• On the epic side, there's Ragyo's theme, "Blumenkranz"note , sung in heavily accented yet near perfect German; Satsuki's theme, "鬼龍G@キLL"; and, obviously, Ryuko's theme, "Before my body is dry". Bonus points to the latter, because its full lyrics are a dialogue between Ryuko and Senketsu, which sums the series' spirit and themes pretty well.
      • The first half of "斬LLLア生LL" is basically an orchestral version of "Before my body is dry", and it is no less awesome than the original.
    • For a change of pace, there's Mako's theme, "Light your heart up", which performs exactly as advertised (and is a tremendous Ear Worm as well).
    • And then there's Inumuta's and Sanageyama's theme, "犬Kあ3L", which in Aikuro's opinion happens to be the perfect song to strip and strike poses to. The second half is also Sanageyama's theme, which is funny as he spends more time naked than his Elite Four brethren.
    • A song like "Till I Die" could come across as narm if it were done differently, however this time around they got it just right.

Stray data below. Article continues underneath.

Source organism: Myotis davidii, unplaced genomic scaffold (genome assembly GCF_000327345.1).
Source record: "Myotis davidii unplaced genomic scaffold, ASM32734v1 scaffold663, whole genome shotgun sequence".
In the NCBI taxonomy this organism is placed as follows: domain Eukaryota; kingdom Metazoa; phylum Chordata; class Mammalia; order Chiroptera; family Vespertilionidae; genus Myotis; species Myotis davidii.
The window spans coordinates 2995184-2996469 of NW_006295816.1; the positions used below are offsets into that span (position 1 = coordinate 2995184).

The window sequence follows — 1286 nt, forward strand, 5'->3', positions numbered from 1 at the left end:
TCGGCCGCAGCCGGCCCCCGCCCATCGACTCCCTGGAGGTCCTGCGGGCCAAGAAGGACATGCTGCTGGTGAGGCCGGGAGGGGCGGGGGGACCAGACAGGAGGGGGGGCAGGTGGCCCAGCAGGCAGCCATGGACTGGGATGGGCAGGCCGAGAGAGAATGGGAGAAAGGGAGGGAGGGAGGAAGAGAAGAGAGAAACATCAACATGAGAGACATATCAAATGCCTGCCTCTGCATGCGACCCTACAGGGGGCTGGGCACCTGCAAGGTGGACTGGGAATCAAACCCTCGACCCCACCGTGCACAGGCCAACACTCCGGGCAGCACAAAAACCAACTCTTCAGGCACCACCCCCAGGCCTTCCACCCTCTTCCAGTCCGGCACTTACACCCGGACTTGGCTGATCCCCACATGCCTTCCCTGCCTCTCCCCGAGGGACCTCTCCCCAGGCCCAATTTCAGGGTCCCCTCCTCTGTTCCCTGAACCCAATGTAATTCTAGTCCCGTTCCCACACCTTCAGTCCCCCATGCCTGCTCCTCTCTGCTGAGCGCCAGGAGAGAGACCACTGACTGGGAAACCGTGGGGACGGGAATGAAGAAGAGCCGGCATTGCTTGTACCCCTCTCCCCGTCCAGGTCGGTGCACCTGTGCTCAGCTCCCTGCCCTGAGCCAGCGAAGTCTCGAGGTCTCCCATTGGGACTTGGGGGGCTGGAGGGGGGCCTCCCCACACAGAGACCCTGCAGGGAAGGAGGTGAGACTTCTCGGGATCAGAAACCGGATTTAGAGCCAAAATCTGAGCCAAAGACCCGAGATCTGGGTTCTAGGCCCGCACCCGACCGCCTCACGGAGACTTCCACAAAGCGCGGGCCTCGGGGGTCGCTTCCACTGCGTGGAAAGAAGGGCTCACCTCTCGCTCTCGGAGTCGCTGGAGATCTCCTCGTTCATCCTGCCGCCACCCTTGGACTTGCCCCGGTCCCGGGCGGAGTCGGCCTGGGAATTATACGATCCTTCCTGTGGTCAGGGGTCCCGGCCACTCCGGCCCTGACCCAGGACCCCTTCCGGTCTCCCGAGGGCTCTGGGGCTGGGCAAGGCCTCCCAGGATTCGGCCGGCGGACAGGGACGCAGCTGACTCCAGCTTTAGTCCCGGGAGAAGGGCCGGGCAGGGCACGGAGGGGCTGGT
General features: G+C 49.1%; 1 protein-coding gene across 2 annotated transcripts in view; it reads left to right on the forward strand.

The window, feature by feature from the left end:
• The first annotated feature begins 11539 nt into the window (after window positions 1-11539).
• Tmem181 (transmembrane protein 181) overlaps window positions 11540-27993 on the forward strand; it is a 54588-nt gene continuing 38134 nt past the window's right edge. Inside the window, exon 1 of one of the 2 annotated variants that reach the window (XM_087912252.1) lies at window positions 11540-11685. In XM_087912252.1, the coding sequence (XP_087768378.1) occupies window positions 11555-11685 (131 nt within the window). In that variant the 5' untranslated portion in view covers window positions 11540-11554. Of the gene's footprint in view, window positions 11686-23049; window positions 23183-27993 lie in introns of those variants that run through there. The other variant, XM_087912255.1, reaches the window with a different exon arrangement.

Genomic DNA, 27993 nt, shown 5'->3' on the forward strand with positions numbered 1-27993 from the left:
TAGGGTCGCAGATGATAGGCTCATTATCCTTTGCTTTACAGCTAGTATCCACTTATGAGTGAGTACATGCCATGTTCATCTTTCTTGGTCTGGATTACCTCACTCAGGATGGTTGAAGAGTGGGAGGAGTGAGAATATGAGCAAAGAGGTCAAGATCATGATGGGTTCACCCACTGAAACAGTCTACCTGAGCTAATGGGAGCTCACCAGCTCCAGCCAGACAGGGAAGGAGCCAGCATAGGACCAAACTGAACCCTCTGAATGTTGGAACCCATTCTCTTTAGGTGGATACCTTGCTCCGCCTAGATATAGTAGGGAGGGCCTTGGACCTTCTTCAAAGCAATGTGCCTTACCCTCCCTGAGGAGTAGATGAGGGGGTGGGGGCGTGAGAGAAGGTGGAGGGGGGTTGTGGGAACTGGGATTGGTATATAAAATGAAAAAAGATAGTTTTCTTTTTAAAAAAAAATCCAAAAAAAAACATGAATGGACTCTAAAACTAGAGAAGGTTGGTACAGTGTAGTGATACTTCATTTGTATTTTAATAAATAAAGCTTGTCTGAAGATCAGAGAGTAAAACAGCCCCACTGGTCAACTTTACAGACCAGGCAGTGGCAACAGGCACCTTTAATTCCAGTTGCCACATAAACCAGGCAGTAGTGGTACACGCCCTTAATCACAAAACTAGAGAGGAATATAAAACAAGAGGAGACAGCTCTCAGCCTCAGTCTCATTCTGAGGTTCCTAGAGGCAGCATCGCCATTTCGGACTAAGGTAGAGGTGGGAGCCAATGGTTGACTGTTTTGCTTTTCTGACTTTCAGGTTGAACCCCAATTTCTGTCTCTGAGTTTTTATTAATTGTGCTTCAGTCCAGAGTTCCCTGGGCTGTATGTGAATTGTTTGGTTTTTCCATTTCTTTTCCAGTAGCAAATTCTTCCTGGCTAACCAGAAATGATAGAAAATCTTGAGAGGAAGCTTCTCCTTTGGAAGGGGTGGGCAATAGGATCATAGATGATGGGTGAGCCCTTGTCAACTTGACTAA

• Badass Decay: Tsumugu started off strong, defeating Ryuko and three school clubs all by himself, but in almost all his subsequent battles, he is either ridiculously outmatched or even relegated to Plucky Comic Relief.
  • Base Breaker: The two primary villains tend to get this
    • Nui is either really funny and cutely evil, or a loathsome dog-kicker with no further motives. Even her leitmotif includes the kanji for disagreeable. Ironically, Nui herself would be more than happy with either opinion of her: love and hate are interchangeable in her view.